This handout is also available in PDF.
Welcome to one of the Fall 2009 sessions of Grinnell College's CSC 151, Functional Problem Solving, which is described relatively briefly in the official blurb. My own take on this course is that we'll be starting to develop your knowledge of computer science and algorithmic problem solving. We will be using Scheme as our development language, which gives us the abililty to use functional approaches (as well as imperative and object-oriented approaches). As in all Grinnell classes, we'll also be working on general thinking and work skills.
Starting two years ago, we developed a new approach to CSC151. In both sections of the course, we will be emphasizing media computation - the application of algorithmic problem solving techniques to media. We will particularly emphasize algorithms for creating and manipulating images.
In an attempt to provide up-to-date information, and to spare a few
trees, I am making this as much of a
paperless course as I can.
Hence, materials will be in a course web. If you are puzzled by the
organization of the Course Web, you may want to read the basic instructions for using this
course web. If you find that you want paper copies of pages, please
read the notes on printing copies. If you find
that you are regularly printing pages, let me know and I can provide
them for you.
Warning! Experience shows that CSC151 exercises different parts of your brain than other courses, even than math courses. In general, such exercise is a good thing - one of the key points of a liberal arts education is that it exercises different parts of your brain. However, it may take a bit of time to get these new parts of your brain into shape. Expect a few difficult times, but have confidence that you can get through them and that you'll come out of the course with much more knowledge.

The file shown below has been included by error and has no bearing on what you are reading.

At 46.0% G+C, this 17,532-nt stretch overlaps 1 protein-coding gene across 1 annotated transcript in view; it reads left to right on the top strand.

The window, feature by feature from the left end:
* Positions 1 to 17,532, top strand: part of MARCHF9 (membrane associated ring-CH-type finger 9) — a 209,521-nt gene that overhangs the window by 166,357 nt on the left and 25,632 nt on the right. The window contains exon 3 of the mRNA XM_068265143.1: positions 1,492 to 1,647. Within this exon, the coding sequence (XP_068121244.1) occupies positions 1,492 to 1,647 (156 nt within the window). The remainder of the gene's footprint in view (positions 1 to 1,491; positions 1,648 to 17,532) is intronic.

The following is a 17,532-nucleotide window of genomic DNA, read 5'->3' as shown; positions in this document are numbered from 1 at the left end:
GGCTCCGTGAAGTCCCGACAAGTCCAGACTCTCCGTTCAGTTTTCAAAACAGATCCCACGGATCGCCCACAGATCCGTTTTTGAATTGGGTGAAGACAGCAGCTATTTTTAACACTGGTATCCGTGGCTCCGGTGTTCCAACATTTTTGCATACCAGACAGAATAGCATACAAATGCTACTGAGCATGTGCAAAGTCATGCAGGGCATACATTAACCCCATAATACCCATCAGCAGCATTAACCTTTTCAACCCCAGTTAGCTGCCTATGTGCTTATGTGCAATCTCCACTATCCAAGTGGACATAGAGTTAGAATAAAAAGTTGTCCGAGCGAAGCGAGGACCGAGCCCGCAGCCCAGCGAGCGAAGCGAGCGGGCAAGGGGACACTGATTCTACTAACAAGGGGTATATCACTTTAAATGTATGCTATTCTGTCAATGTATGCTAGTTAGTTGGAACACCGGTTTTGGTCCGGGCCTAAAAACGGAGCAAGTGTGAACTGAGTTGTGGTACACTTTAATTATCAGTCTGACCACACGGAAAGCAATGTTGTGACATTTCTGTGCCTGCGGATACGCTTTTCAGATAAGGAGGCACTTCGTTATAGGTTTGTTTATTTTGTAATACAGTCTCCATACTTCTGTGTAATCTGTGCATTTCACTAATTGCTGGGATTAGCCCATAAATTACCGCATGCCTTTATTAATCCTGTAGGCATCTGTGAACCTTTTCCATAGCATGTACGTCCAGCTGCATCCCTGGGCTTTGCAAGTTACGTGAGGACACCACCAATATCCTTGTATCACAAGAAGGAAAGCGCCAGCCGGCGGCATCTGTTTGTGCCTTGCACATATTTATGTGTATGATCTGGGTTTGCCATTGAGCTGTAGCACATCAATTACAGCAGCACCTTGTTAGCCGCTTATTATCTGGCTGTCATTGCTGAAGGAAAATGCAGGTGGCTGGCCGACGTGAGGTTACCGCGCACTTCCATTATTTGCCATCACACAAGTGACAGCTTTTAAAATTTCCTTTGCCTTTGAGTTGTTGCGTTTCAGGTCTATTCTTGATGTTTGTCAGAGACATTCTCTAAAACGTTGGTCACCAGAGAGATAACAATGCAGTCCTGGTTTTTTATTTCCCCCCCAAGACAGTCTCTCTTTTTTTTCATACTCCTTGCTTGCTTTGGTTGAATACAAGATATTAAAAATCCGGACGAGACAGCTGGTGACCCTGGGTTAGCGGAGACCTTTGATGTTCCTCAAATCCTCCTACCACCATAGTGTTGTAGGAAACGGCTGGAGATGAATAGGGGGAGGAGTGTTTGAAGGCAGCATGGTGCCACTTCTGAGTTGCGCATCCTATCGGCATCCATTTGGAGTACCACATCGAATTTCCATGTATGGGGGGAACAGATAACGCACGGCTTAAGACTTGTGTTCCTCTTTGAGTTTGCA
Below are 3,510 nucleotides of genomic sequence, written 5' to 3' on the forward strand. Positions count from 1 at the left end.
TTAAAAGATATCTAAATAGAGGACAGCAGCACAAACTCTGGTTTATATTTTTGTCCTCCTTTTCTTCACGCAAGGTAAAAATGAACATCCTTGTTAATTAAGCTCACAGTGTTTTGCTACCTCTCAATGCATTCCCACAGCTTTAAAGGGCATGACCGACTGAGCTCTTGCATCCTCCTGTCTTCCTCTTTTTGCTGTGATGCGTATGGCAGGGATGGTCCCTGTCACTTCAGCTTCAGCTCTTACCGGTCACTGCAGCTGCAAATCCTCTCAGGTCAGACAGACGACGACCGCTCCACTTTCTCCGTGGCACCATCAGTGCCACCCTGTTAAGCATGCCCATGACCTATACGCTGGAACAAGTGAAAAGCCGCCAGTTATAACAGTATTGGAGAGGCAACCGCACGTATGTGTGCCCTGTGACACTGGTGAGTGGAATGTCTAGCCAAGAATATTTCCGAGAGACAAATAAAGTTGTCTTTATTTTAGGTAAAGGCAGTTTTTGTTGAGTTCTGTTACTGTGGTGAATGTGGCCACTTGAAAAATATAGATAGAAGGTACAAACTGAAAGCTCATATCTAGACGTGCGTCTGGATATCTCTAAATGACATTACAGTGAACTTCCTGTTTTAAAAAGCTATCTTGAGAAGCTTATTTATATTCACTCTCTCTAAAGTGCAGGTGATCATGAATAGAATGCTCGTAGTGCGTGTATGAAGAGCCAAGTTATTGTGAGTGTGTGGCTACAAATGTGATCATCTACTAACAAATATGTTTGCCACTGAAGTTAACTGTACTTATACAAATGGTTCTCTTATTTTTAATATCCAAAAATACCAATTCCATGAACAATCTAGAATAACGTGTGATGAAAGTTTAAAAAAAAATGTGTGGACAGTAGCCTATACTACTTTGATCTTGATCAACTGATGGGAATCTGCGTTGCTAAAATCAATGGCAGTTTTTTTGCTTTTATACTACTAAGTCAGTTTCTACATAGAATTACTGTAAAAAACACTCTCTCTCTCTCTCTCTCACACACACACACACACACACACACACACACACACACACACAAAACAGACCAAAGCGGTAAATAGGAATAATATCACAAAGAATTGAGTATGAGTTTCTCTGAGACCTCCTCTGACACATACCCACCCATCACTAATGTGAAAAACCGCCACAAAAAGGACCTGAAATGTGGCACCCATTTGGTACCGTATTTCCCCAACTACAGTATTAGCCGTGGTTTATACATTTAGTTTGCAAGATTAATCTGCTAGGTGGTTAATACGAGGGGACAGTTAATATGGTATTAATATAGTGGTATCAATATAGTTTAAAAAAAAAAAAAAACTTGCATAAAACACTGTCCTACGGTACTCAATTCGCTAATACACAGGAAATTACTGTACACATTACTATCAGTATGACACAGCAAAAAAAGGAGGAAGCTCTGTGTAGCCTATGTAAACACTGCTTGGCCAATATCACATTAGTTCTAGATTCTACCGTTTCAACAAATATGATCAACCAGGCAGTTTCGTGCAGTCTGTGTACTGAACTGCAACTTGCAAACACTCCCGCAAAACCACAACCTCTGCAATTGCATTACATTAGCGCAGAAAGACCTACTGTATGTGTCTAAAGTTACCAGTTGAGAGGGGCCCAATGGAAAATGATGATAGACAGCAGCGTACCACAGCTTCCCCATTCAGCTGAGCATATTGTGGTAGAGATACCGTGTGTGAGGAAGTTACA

Warning! Computers are sentient, stupid, and malicious. When things go wrong, don't blame yourself. Ask me, a tutor, or the class mentor for help.
Warning! We are using some cutting-edge software, which means that things will occasionally crash for no good reason.
Meets: MTuWF 10:00-10:50 a.m., Science 3813
Instructor: Samuel A. Rebelsky, Science 3824. 269-4410 (office). 236-7445 (home). Office hours: MTuWF 11-11:50. I also tend to follow an open door policy: Feel free to stop by when my door is open or to make an appointment for another time.
Class Mentor: Russel Steinbach. Office hours TBD.
Grading (subject to change):
The final examination for this course is optional. It can be used as a makeup for one examination. You may take the exam either at 9:00 a.m. on Friday, December 18 or at 2:00 p.m. on Wednesday, December 16.
I will drop the grade on one quiz (the quiz with the lowest grade).
More information on grading can be found in the grading policies page.
Labs: Computer science 151 is taught in a collaborative workshop style. Each day, you'll work on laboratory problems with other students in the class. We may start each day with a short lecture/discussion and end with a reflective discussion.